Labour leader David Cunliffe thinks the party can win Rangitata next year.
He said draft boundary changes, which give parts of Rakaia to Selwyn, mean the seat is “anybody’s game”. In the last election Labour polled well in Timaru but National was stronger in the Ashburton district.
Mr Cunliffe, in South Canterbury to rouse the party faithful in Temuka, believes Labour can win Ashburton this time.
“Geraldine’s coming back in, we’ll have Point, we’ll have Temuka; I think we can win this seat.”
Geraldine isn’t going anywhere.
It’s in Waitaki, not Rangitata, and whichever electorate it’s in it’s solidly blue.
Rangitata is losing territory because it’s gained in population.
The votes of those newcomers will influence the outcome of the election but it would be drawing a long bow to say they’ll all, or most, be voting Labour.
Jo Goodhew’s majority dropped a bit last election, but that was almost certainly a result of strong support for Allan Hubbard.
She won the seat from Labour in 2005 and is a popular and effective MP.
Cunliffe is dreaming if he thinks Labour can take the seat back.
A dedicated cycleway the length of the nation is a BHAG – Big Hairy Audacious Goal – but it’s one appeals to me.
Cycling is popular but few of our roads are designed to enable cyclists and motor vehicles to share them safely so getting the bikes away from the roads would be better for bikers and motorists.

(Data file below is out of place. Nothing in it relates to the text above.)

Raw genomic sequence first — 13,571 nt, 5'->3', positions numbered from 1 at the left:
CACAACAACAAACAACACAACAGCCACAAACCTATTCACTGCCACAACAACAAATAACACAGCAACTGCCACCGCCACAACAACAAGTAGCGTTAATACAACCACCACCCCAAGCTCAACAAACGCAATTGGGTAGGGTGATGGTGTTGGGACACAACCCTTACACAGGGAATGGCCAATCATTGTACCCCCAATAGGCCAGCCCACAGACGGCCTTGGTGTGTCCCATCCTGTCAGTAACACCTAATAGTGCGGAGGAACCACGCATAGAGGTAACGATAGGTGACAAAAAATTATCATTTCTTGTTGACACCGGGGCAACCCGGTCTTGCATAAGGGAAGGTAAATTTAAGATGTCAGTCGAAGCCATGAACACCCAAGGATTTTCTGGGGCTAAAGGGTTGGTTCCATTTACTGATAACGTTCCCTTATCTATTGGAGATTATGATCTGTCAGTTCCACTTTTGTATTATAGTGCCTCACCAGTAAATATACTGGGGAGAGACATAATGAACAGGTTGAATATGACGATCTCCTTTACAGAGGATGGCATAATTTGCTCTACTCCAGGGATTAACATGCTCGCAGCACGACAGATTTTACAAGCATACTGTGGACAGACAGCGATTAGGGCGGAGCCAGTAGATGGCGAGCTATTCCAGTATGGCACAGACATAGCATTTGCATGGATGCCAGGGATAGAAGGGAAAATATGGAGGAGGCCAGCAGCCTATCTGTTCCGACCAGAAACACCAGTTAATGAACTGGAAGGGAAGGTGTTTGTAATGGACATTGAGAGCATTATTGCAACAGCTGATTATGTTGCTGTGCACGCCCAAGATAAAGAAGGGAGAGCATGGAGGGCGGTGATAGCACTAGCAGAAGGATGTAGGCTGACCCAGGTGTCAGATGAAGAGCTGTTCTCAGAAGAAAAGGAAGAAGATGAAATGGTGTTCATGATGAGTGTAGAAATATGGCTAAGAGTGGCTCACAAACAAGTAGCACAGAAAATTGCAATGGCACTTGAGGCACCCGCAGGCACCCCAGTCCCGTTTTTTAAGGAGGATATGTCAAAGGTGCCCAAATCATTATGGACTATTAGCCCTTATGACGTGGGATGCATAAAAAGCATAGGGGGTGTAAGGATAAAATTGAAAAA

I’ll be even more enthusiastic about the cycle way if it doesn’t stick too closely to the route followed by the main road but meanders away from the highway between cities to some of the small town and rural byways.
Following the main road doesn’t always give the best scenery – the coastal route which the railway takes from Oamaru to Dunedin is far more attractive than much of State Highway 1 – and as trains don’t usually go up very steep hills it might be easier pedalling too.
The main road north from Oamaru to Christchurch is pretty boring, but a cycle route up the Waitaki Valley, through the Mackenzie Country to Geraldine would take in some of the most spectacular scenery in the country. Then it could take the inland route from Geraldine through the Rakaia Gorge, by-passing the monotony of the Canterbury Plains.
Busted Blonde notes the micro-economy which has blossomed along the Central Otago rail trail. It’s created business opportunities in the provision of food and accommodation – raising the standard of both for the benefit of tourists and locals – and the benefits aren’t confined to businesses on or close to the trail. Most cyclists visit other places on the way to and from the trail and leave some of their money behind.
I am very wary about the government picking winners by propping up private businesses and aware of the risks of using public money for make-work schemes.
If taxpayers’ money is to be used for economic development it must be for projects which will have endure and propser in the long term and I think a cycle way could do that.
It ticks the boxes for a tourist attraction which is clean, green and has health benefits too. And if public money goes in to the infrastructure it will provide opportunities for private investment in the provision of food, accomdation and other goods and services along the way.
It might be a BHAG but I think it’s one that could work.